·         1974Hedrick Smith, for a distinguished example of reporting on foreign affairs, coverage of the Soviet Union.

·         1976Sydney H. Schanberg, for his coverage of the fall of Cambodia, a distinguished example of reporting on foreign affairs; Walter W. Smith (Red Smith), for his "Sports of The Times" column, an example of distinguished criticism.

·         1978Henry Kamm, chief Asian diplomatic correspondent, for articles calling attention to the plight of Indochinese refugees; Walter Kerr, Sunday drama critic, for an outstanding example of distinguished criticism; William Safire, Op-Ed Page columnist, for his columns on the Bert Lance affair, an example of distinguished commentary.

·         1979Russell Baker, for his "Observer" column, an example of distinguished commentary.

1980s[edit]

·         1981Dave Anderson, for his "Sports of The Times" column, an example of distinguished commentary; John M. Crewdson, for his coverage of illegal aliens and immigration, a distinguished example of reporting on national affairs.

·         1982John Darnton, for his coverage of the crisis in Poland, a distinguished example of international reporting; Jack Rosenthal, deputy editorial page editor, for a distinguished example of editorial page writing.

·         1983Thomas L. Friedman, for his coverage of the war in Lebanon, a distinguished example of international reporting; Nan C. Robertson, for her article in The New York Times Magazine on her experience with toxic shock syndrome, a distinguished example of feature writing.

·         1984Paul Goldberger, for distinguished architecture criticism; John Noble Wilford, for national reporting on a wide variety of scientific topics.

·         1986Donal Henahan, music critic, for distinguished criticism; The New York Times, for explanatory journalism: a series of articles on the Strategic Defense Initiative, the "Star Wars" program.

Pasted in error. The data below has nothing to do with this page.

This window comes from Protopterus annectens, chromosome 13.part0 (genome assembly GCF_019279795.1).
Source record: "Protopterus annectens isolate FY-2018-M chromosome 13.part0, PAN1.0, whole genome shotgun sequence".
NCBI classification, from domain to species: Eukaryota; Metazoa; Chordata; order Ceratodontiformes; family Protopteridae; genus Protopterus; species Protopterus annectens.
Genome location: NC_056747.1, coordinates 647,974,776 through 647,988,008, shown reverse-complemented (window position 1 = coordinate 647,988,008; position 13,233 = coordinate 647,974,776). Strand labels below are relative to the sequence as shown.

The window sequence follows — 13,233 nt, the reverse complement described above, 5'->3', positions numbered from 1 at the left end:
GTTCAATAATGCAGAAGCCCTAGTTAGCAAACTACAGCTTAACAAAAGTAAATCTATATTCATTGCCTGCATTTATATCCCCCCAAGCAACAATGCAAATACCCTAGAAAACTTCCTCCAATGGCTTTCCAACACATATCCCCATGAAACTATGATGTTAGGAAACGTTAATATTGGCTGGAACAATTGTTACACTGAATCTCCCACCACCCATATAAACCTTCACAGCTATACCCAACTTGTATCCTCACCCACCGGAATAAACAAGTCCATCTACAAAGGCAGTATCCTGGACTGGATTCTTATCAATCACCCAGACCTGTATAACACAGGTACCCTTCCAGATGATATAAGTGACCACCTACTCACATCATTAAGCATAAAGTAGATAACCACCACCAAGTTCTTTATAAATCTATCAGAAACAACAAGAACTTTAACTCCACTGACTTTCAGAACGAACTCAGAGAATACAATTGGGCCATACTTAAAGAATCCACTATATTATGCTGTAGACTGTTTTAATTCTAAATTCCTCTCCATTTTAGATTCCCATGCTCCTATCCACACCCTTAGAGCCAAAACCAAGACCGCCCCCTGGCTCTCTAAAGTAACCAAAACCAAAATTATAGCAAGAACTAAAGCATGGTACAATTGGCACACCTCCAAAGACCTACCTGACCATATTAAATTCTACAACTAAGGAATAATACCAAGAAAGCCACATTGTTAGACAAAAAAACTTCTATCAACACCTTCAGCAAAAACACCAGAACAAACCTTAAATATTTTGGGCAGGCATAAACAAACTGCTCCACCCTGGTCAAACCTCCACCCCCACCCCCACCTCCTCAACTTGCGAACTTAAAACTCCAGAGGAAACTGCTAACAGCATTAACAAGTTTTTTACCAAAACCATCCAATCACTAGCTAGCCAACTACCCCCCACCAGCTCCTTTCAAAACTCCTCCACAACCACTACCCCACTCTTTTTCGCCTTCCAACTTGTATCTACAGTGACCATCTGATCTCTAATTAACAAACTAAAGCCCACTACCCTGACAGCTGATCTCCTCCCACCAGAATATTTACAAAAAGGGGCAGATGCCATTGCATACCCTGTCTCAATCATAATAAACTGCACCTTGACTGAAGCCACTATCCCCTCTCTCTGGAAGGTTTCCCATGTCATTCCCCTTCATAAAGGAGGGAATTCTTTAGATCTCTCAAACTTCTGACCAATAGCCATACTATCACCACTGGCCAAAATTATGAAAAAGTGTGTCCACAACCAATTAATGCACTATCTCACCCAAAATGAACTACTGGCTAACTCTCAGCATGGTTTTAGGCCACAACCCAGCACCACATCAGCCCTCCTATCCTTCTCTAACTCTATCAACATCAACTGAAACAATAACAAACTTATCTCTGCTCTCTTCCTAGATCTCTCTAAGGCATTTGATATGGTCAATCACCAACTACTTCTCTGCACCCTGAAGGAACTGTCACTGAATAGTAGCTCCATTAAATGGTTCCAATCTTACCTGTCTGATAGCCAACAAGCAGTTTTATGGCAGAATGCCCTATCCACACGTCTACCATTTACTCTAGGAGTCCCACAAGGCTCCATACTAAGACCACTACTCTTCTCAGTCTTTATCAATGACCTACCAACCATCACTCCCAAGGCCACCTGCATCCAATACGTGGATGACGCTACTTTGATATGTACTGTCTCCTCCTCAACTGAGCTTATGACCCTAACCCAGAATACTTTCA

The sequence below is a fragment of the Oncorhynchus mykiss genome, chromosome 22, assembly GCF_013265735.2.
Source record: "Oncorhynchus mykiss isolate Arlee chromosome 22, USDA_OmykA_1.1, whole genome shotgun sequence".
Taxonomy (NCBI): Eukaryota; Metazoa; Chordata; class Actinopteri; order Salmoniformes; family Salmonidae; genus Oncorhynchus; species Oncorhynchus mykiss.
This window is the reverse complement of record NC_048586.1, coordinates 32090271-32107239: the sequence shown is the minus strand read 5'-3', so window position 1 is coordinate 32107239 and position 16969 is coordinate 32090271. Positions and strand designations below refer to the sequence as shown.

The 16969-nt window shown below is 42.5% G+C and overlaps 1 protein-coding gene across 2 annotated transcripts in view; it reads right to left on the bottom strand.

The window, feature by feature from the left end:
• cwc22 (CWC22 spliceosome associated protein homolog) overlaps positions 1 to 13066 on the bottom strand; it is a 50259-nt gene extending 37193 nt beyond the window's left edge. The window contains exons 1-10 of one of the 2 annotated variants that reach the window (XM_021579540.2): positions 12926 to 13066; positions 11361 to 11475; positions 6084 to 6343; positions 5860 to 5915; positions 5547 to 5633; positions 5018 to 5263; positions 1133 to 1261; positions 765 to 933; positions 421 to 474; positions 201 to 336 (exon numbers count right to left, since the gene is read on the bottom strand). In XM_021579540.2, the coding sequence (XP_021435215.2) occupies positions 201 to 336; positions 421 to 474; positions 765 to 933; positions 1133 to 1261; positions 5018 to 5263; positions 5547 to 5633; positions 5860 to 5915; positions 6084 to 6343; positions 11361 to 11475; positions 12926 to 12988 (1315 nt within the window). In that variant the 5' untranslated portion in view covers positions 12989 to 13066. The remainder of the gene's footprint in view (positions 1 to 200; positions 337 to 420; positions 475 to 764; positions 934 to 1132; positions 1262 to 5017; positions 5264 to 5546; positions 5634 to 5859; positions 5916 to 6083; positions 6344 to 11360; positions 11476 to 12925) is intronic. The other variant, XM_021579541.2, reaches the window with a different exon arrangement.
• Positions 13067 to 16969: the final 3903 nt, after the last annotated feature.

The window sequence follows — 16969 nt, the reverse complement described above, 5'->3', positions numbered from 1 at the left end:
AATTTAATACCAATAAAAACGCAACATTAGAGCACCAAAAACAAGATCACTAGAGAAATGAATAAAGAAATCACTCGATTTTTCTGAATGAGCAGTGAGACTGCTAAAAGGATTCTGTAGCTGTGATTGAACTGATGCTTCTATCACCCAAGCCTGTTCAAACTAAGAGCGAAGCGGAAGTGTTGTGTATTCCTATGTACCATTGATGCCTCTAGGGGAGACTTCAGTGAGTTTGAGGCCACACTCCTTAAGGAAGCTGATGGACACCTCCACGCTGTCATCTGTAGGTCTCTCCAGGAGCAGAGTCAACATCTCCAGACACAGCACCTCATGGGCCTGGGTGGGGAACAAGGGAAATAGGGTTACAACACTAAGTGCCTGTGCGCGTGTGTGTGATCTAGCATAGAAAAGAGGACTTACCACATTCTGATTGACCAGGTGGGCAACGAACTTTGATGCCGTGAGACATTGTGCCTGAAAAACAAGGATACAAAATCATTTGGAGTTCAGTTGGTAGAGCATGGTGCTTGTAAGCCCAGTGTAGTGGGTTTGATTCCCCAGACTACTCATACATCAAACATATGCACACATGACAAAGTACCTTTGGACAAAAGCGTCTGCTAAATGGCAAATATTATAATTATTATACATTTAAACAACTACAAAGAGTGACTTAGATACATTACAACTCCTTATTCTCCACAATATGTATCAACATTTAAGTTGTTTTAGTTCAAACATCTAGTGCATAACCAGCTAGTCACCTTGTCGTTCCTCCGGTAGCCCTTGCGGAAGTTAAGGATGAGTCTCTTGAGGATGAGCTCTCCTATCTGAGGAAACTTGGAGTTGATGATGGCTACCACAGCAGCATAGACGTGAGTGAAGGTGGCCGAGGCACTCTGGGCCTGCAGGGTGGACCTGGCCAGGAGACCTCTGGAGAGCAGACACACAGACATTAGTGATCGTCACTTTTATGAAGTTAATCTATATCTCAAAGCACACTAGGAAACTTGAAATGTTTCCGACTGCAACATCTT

·         1987The New York Times, for national reporting on causes of the Challenger shuttle disaster; Alex S. Jones, for distinguished specialized reporting on the dissension that dissolved a Louisville newspaper dynasty.

·         1988Thomas L. Friedman, for coverage of Israel, a distinguished example of reporting on international affairs.

·         1989Bill Keller, for coverage of the Soviet Union, a distinguished example of reporting on international affairs.

1990s[edit]

·         1990Nicholas D. Kristof and Sheryl WuDunn, for coverage of political turmoil in China, a distinguished example of reporting on international affairs.

·         1991Natalie Angier, for coverage of molecular biology and animal behavior, a distinguished example of beat reporting; Serge Schmemann, for coverage of the reunification of Germany, a distinguished example of reporting on international affairs.

·         1992Anna Quindlen, for "Public & Private," a compelling column covering a wide range of personal and political topics; Howell Raines, for "Grady's Gift," an account in The New York Times Magazine of his childhood friendship with his family's housekeeper and the lasting lessons of their interracial relationship.

·         1993John F. Burns, for courageous coverage of the strife and destruction in Bosnia, a distinguished example of international reporting.

·         1994The New York Times, for local reporting of the 1993 World Trade Center bombing, pooling the efforts of the metropolitan staff as well as Times journalists covering locations as far-ranging as the Middle East and Washington; Isabel Wilkerson, for distinguished feature writing; Kevin Carter, for his photograph of a vulture perching near a little girl in the Sudan who had collapsed from hunger, a picture that became an icon of starvation.